In ThirdPersonCharacter Blueprint Event Graph:

Download source files on GitHub.

Blue Door Red Door

Written by Zainab Al-Ansari on . Posted in Game

Blue Door Red Door is my 7th Game Zanga game jam submission, with the theme of You Always Have a Choice.

I worked on the game by myself for a few hours.

You can play below, I recommend playing in full-screen mode by clicking the full-screen button in bottom right corner.

Xbox 360 Controls:

Movement: Dpad/joystick

Xbox controller support was not tested, but should work.

Keyboard Controls:

Movement: WASD or arrow keys

Tools Used:

Unity 3D game engine

Project Source:

Download the project source files by clicking here. You’re free to use it for anything without attribution.

Please note that this is a throwaway prototype project and not suitable to build a full game on.


P.S: It’d be great if you could post some feedback on the game ๐Ÿ™‚


Written by Zainab Al-Ansari on . Posted in Game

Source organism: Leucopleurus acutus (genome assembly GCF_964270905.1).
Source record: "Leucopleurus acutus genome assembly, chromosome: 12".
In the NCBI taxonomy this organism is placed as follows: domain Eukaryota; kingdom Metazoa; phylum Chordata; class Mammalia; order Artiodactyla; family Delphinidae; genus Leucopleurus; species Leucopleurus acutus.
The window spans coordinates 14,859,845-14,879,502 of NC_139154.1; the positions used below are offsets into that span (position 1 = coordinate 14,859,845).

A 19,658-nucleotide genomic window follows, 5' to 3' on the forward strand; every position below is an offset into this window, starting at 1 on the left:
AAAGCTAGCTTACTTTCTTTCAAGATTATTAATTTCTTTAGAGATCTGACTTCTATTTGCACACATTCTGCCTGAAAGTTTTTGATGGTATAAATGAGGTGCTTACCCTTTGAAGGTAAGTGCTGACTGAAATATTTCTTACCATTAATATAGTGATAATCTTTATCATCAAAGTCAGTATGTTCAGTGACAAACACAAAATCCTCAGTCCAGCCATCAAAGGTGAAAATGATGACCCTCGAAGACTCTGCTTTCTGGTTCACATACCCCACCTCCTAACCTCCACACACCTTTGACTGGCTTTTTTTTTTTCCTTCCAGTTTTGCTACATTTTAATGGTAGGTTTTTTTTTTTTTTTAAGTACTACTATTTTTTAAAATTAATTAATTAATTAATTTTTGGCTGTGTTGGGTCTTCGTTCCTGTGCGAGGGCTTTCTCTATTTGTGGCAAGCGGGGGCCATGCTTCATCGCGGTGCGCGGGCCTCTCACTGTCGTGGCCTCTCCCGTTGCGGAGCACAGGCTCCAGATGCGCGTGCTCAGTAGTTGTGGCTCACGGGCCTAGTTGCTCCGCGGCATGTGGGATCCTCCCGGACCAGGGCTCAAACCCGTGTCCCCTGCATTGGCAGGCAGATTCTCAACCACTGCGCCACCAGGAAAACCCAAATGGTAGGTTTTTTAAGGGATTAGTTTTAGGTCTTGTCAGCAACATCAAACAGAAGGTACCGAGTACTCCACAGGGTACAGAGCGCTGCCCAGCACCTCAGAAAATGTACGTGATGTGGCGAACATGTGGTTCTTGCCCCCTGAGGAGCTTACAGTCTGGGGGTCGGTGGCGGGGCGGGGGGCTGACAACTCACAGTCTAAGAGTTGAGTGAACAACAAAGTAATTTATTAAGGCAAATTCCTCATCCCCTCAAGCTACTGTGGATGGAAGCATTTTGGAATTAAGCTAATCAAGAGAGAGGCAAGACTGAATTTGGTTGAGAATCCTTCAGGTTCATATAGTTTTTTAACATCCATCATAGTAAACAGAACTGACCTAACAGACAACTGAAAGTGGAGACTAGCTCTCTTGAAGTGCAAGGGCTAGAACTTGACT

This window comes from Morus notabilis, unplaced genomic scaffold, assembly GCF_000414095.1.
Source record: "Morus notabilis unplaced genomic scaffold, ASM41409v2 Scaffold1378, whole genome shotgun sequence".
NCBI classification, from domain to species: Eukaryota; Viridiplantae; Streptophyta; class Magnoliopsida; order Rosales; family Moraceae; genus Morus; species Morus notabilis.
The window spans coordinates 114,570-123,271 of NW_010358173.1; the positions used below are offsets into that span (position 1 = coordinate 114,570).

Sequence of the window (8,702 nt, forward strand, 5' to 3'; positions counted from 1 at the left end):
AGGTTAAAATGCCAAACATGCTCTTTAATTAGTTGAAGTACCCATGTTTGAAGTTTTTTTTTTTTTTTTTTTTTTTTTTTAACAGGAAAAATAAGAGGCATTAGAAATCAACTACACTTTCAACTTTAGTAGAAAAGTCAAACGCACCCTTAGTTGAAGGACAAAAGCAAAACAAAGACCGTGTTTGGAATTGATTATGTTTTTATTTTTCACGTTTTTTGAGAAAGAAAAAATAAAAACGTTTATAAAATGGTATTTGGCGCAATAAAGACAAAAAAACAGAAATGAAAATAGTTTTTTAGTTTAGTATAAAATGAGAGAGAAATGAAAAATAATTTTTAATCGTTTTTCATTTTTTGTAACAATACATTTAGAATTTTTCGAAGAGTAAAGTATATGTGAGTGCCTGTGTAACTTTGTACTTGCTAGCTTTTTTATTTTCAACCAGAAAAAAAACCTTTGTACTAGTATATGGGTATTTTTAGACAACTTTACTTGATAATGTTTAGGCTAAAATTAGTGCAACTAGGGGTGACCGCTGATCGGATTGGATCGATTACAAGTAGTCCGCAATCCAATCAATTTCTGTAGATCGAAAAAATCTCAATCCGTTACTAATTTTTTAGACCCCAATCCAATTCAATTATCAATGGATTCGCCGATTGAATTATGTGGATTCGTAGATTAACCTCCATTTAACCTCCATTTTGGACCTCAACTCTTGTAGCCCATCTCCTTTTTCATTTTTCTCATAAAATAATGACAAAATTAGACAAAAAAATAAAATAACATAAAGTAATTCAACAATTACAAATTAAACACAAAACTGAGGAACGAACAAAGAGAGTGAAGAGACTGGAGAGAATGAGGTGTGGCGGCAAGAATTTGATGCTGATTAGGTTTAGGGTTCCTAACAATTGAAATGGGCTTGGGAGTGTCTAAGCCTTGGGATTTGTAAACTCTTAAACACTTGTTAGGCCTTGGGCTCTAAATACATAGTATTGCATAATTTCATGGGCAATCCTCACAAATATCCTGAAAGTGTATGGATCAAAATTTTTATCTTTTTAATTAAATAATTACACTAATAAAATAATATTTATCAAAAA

Sadly is our GCC Game Jam entry, which ended yesterday. It has won a runner up prize and we couldn’t be any happier ๐Ÿ˜€

The game jam’s theme was Hope

Our team was made up of me, my twin sister Fatima and our friend Eman Naser.

You can Play Sadly by clicking here, Enjoy! ^~^

Xbox 360 Controls:

Movement: Dpad/left joystick

Jump: A button

Menu item click: A button

Menu item select: Dpad

Leave game and go back to main menu: Back button


Movement: Left/Right arrow keys

Jump: Space bar

Menu item click: Space bar

Menu item select: Up/Down arrow keys

Leave game and go back to main menu: Escape button

Tools Used:

Construct 2 game engine

Adobe Illustrator

Spriter for 2D Animation


P.S: It’d be great if you could post some feedback on the game ๐Ÿ™‚

Classic Pong

Written by Zainab Al-Ansari on . Posted in Game